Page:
Dr. Amy Parent

Associate Professor, Faculty of Education

Canada Research Chair, Indigenous Governance and Education

Inaugural Associate Director, Cassidy Centre for Educational Justice (formerly, Centre for Education, Law and Society)


I raise my hands in deep appreciation to the Xʷməθkwəy̓əm, Səl̓ílwətaɬ, and Skwxwú7mesh Nations for providing me with a place to live, study, and teach. I acknowledge that I am an “uninvited guest” on their traditional, ancestral, unceded, and overlapping territories. My Nisga’a name is Noxs Ts’aawit (Mother of the Raven Warrior Chief). My mother’s side of the family is from the House of Ni’isjoohl and I am a member of the Ganada (frog) clan in the village of Laxgalts’ap in the Nisga’a Nation. On my father’s side of the family, I am settler ancestries (French and German). I have a Ph.D. in Education from the University of British Columbia (UBC). I am an Associate Professor and Canada Research Chair in Indigenous Education & Governance (Tier 2) in the Faculty of Education at Simon Fraser University (SFU), Tier 2. During my pre-tenure years, I held faculty appointments in the Faculty of Education at SFU and the Department of Educational Studies at UBC. Since returning to SFU, I am focusing my decolonizing efforts in the Curriculum and Instruction: Equity Studies in Education Program and supporting the Indigenization of the faculty’s governance, programmatic, and course offerings with colleagues, and a member of the Indigenous Education Reconciliation Council. I am also the Associate Director for the SFU Cassidy Centre for Educational Justice (formerly the Centre for Education Law & Society).

Research Interests

Dr. Parent’s scholarship is informed by the Nisga’a Sayt-k’il̓hlw̓ o’osim̓ (Common Bowl) philosophy which guides her engagement of Indigenous methodologies to collaboratively support community-based self-determination needs with Indigenous communities in British Columbia in three areas:

1. Teaching and mentoring practices aimed at capacity-building in Indigenous communities, K-12 contexts, teacher education, and higher education in British Columbia;

2. Nisga’a language revitalization, educational governance and policy; and

3. Strengthening on-going matriarchal led processes to attain B.C. First Nations control of Indigenous research jurisdiction and governance.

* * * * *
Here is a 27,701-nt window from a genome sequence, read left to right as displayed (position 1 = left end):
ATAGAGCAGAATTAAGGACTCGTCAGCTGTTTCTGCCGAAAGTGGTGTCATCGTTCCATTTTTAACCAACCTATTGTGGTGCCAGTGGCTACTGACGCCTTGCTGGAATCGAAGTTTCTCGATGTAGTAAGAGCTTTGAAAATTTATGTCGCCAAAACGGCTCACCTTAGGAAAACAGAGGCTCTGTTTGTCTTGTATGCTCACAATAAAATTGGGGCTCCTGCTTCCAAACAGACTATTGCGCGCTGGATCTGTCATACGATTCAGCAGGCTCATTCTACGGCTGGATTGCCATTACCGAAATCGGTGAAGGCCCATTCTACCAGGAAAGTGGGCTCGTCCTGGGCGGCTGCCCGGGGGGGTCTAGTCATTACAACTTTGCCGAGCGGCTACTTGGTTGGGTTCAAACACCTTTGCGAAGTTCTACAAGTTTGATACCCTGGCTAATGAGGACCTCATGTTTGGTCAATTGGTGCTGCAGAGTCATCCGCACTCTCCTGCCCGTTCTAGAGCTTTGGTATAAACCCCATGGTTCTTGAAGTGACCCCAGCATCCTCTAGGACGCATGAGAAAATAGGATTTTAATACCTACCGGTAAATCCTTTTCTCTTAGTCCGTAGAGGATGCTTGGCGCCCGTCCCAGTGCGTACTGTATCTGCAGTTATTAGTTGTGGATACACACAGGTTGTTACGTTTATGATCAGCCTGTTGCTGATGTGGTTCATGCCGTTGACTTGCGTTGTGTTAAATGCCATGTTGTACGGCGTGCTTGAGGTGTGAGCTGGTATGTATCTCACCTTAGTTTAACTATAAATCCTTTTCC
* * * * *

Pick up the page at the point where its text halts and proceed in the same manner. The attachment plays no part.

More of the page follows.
Dr. Parent’s language and cultural revitalization responsibilities intertwine with several research projects including: a project lead for a comprehensive review of School District 92 (Nisga’a) with Dr. Jeannie Morgan, Matriarch Shirley Morven, and Dr. Gwendolyn Point; and a principal investigator of several on-going SSHRC supported research projects to enhance Nisga’a language revitalization, land based practices, and cultural repatriation efforts. She has expanded her research into the international realm by initiating efforts to successfully repatriate the Ni’is Joohl memorial pole with her house and the Nisga’a Lisims Government, which has led to invited presentations, significant media knowledge mobilization, and publications with Commonwealth scholars and universities. Dr. Parent’s international activism, as a member of the United Nations (UN) Education, Scientific and Cultural Organization (UNESCO) Canada Working Group on Indigenous Land Based Education, has helped draw attention to the importance of land-based education. She is currently a member of the Museum of Anthropology Great Hall Indigenous Advisory Committee. In the decolonizing realm, she engages visual methodologies as catalysts for decolonizing of systemic change between the university community and Indigenous communities. She produced 14 films as part of a film series with respected Coast Salish Knowledge Holders and leaders titled “Critical Understandings of Land and Water: Unsettling Place at Simon Fraser University”. The film series aims to examine the praxis of land-based education by providing an understanding of the implications of Indigenous rights and sovereignty on Coast Salish lands and waterways while disrupting the glorified settler narrative of Simon Fraser. In 2018, Dr. Parent received the Douglas College Distinguished Alumni Award, and in 2015, the 100 Top Alumni award in the Faculty of Education at UBC (2015), which cited her research as “groundbreaking and exhaustive” in terms of its impact with Indigenous youth and its influence in the areas of Indigenous K-12 teacher and higher education. In 2018, she received the Excellence in Scholarly Teaching Award in the SFU Faculty of Education.